Video cards: 1991 saw my first recorded separate video card purchase (of course my ready-built systems came with HD, video and basic I/O cards), a Trident VGA for £60. For my sort of programming, there’s no need for a high performance video card, save the one I bought for 4K testing last year. Of the video cards bought over the years the outliers were a pair of Diamond Viper Weitek cards bought in 1996 when I was an OS/2 user – as I recall these cards had issues with Windows so were sold off cheaply (£107) but worked brilliantly with OS/2. When I moved to Windows, a Matrox Millennium, then Matrox Productiva AGP and ATI All-in-Wonder cards took over
And somewhere during this decade was a sound card, bought as a personal purchase, another function now handled by even the cheapest motherboard.

On Hardware 1: Desktops and CPUs

I started in computing with a Commodore PET and a couple of BBC computers, then joined the PC world in 1988, spending £2,414 on a Dell 286 system; this price included the optional 3½” floppy drive, 40MB hard drive and VGA graphics. This system was the one on which the first versions of SuperBeam were written and produced.

With my software business (initially a sideline to plan drawing) growing, 1990 saw the addition of a second system, which was designated for admin and disk production, the Dell then becoming the development machine. The new machine came from Morgan Computers, still trading today – I used to love their full page magazine ads. It was an NTS 386SX (£1,419) – when NTS was liquidated, Morgan bought the stock.

The 1990s saw repeated replacement and upgrading of systems with lots of self-building and parts swapping – looking back, much of it was probably unnecessary. The records show a 286-20 (1991); 486SX and 386-40 (1992); 486SX (1994); 486DX-100 and 486DX-75 (1995) and AMD586-133 (1996). Then a ready built MMX200 Pentium system from Mesh (1997: £1,589) and a little more DIY: AMD K6-200 (1997), Pentium II 266 (1998) and Celeron 400 (1999) and Athlon 1GB (2001).

That was the end of self-building and the pace of replacement slowed down. An XP system (2001: £570) and Carrera A64-3200 (2004: £1,033) followed. The last two bought in UK were a HP M7410UK (2005: £373) and Compaq 6400 (2007: £566), both of which came with me to Australia and are still used occasionally as XP and Vista test boxes respectively.

And in my near-12 years in Australia? An I5 box (2009) was my development machine for five years now serves as my Windows 7 and 4K test box. In its place a HP Z230 I7 desktop has served me well for five years and I have no plans to change it. Yes I could buy a newer faster box, but these days the constraint is how fast my brain works!

Covid-19: Month 1

1919 flu pandemic cartoon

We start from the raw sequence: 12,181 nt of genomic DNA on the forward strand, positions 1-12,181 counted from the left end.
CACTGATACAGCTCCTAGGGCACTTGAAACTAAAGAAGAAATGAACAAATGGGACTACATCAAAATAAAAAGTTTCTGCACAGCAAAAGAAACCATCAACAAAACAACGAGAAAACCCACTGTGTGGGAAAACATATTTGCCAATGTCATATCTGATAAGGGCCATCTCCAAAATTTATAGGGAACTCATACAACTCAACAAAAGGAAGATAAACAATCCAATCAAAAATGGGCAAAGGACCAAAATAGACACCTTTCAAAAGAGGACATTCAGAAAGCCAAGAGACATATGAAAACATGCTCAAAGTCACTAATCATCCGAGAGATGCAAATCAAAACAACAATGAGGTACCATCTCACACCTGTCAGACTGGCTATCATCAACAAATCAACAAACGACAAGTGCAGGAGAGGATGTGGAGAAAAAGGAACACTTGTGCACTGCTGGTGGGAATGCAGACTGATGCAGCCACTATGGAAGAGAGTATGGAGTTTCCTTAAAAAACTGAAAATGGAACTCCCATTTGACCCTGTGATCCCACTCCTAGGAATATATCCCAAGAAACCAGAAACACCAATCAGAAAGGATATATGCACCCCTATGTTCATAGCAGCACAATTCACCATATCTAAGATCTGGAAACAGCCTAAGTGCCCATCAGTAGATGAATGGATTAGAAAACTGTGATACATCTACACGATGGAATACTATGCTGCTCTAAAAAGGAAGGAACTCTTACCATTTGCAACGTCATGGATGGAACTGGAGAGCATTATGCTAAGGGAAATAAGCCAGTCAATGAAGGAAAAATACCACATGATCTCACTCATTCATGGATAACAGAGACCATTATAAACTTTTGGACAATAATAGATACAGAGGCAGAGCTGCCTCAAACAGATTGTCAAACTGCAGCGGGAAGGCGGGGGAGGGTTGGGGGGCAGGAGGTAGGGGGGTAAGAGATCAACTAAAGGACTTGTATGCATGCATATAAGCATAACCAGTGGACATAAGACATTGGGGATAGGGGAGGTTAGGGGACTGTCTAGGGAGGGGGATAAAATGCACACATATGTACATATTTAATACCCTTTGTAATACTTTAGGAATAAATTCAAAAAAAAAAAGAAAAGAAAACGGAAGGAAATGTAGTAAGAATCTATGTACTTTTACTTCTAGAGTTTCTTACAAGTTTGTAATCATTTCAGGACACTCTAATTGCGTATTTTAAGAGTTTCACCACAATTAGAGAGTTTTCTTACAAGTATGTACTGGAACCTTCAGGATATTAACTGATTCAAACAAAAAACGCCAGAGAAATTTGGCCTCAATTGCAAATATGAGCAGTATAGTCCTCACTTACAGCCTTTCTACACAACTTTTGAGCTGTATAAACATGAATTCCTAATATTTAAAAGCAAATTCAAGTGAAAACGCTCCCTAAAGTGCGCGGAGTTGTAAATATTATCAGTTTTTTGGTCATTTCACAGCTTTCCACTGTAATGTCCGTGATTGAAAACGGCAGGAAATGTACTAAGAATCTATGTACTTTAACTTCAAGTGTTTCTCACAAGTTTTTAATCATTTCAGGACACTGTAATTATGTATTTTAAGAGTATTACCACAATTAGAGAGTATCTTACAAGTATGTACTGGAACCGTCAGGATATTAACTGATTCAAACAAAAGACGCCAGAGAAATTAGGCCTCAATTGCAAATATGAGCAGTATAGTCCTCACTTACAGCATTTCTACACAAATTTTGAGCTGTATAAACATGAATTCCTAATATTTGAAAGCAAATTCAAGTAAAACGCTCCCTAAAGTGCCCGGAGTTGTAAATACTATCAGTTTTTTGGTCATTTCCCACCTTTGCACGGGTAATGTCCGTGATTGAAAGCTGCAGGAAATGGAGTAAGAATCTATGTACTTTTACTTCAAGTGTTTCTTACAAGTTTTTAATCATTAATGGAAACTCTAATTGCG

1919 flu pandemic cartoon

What a month! Of course coronavirus has been around since the start of the year but here it only started to impact on my life a month ago. Back in November Mary Sheehan gave a talk to the Box Hill Historical Society on the Spanish Flu pandemic of 1919. Schools were closed, many turned into temporary hospitals as was the Royal Exhibition Building. The only public gatherings allowed were church services, on condition that worshippers wore masks, thus the cartoon shown here, caption: “These are not anarchists en-route to a rendezvous. They are really nice people going to attend a church service.” Unlike Covid-19, the 1919 pandemic hit 20-40 year olds hardest.

Fast forward to 2020. February 29th saw friends get married: a large open-air gathering. On the Labor Day long weekend (March 7th-9th) we at the Newport Railway Museum partnered with Steamrail for their biennial open days. On a typical Saturday we get 70-100 visitors; over the three day weekend more than 2,000 visitors passed through our gates. The following Saturday we opened as usual, the last time until this is over.

That weekend saw the end of normal church gatherings – unlike 1919, no exemption for churches. Our Sunday services put together by a handful of people (including our seriously gifted tech team) are now live screened – check out City on a Hill Digital, with our weekly church home group meeting taking place over Zoom. That week all the other groups I belong to suspended their normal activities. On Monday morning I met up with an old school friend visiting from UK at the Docklands Library coffee shop. At 2.00p.m. all city libraries were closed.

Moreland Hotel interior

Moreland Hotel interior

That Monday afternoon I drove to the airport to collect one of my cousins + husband from UK who had arranged to stay with me for the week starting March 16th after visiting WA. Their plan to return home via USA had already been changed, but they were still planning to go on to Queensland and Sydney. I met them at the airport and we had a good meal at the Moreland Hotel with its quite extraordinary interior. It wasn’t long before they got a message from one of their daughters, telling them that things were deteriorating, they needed to get home asap, and she’d booked them on a  Wednesday night flight.

A near deserted Sovereign Hill, 18 March 2020

A near deserted Sovereign Hill, 18 March 2020

To make the most of their short visit, on Tuesday we took the ferry to Williamstown, then on Wednesday the train to Ballarat, to visit the Sovereign Hill open air museum, then still open (it closed a few days later). Not surprisingly it was very quiet.

Then back to Docklands for dinner before I saw them on to the airport bus. I was due to have other UK friends visit in April with the high spot of their visit being a road trip to Broken Hill and back but, needless to say, that’s cancelled.

So the new (for now) normality has taken over. Lots of time to work, some online contact, minimal interaction with others. Outdoor exercise is still allowed so I take a daily walk to get to my 6,000 step target – harder work now, since pre-virus a good portion of this was generally attained without trying, trips to supermarket (even if I didn’t really need anything), library coffee shop, Men’s Shed walk on Mondays, church mums and bubs group on Tuesdays etc.

But compared with so many I am truly fortunate: a spacious home, a business that so far has been unaffected by events, and good health. Here in Australia we’re currently counting the daily death toll in single figures; back in the UK it’s hundreds: with all my family there, including my mother, siblings and niece and partner working on the NHS front line, I’m far from complacent. To all those working hard to keep things going, and especially those on the front line, thank you.